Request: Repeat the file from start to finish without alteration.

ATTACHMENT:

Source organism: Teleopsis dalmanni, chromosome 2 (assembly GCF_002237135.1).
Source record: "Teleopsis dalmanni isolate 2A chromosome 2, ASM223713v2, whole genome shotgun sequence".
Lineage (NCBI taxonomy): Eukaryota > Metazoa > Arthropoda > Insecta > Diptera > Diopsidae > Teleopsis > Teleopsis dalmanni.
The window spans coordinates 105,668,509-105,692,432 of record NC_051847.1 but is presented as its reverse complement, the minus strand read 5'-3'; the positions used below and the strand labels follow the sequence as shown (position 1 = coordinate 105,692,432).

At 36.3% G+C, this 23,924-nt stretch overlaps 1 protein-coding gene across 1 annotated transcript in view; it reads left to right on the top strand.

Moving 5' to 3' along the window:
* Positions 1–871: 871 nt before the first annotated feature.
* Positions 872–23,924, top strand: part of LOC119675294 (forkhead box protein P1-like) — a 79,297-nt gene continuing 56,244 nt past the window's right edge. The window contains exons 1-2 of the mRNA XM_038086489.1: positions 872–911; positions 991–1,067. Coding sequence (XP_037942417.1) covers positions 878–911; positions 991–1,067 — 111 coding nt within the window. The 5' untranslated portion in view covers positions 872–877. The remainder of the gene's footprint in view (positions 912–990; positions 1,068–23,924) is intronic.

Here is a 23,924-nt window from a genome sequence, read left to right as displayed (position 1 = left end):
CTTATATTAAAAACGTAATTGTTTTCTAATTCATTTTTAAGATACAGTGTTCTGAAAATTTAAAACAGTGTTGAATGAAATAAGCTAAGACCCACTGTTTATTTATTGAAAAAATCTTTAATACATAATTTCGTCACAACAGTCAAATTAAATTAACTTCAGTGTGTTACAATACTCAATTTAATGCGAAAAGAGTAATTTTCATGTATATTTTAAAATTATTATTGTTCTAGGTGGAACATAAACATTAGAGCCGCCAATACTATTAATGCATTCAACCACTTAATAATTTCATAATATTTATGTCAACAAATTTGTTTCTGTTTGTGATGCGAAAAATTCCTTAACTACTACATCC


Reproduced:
Source organism: Teleopsis dalmanni, chromosome 2 (assembly GCF_002237135.1).
Source record: "Teleopsis dalmanni isolate 2A chromosome 2, ASM223713v2, whole genome shotgun sequence".
Lineage (NCBI taxonomy): Eukaryota > Metazoa > Arthropoda > Insecta > Diptera > Diopsidae > Teleopsis > Teleopsis dalmanni.
The window spans coordinates 105,668,509-105,692,432 of record NC_051847.1 but is presented as its reverse complement, the minus strand read 5'-3'; the positions used below and the strand labels follow the sequence as shown (position 1 = coordinate 105,692,432).

At 36.3% G+C, this 23,924-nt stretch overlaps 1 protein-coding gene across 1 annotated transcript in view; it reads left to right on the top strand.

Moving 5' to 3' along the window:
* Positions 1–871: 871 nt before the first annotated feature.
* Positions 872–23,924, top strand: part of LOC119675294 (forkhead box protein P1-like) — a 79,297-nt gene continuing 56,244 nt past the window's right edge. The window contains exons 1-2 of the mRNA XM_038086489.1: positions 872–911; positions 991–1,067. Coding sequence (XP_037942417.1) covers positions 878–911; positions 991–1,067 — 111 coding nt within the window. The 5' untranslated portion in view covers positions 872–877. The remainder of the gene's footprint in view (positions 912–990; positions 1,068–23,924) is intronic.

Here is a 23,924-nt window from a genome sequence, read left to right as displayed (position 1 = left end):
CTTATATTAAAAACGTAATTGTTTTCTAATTCATTTTTAAGATACAGTGTTCTGAAAATTTAAAACAGTGTTGAATGAAATAAGCTAAGACCCACTGTTTATTTATTGAAAAAATCTTTAATACATAATTTCGTCACAACAGTCAAATTAAATTAACTTCAGTGTGTTACAATACTCAATTTAATGCGAAAAGAGTAATTTTCATGTATATTTTAAAATTATTATTGTTCTAGGTGGAACATAAACATTAGAGCCGCCAATACTATTAATGCATTCAACCACTTAATAATTTCATAATATTTATGTCAACAAATTTGTTTCTGTTTGTGATGCGAAAAATTCCTTAACTACTACATCC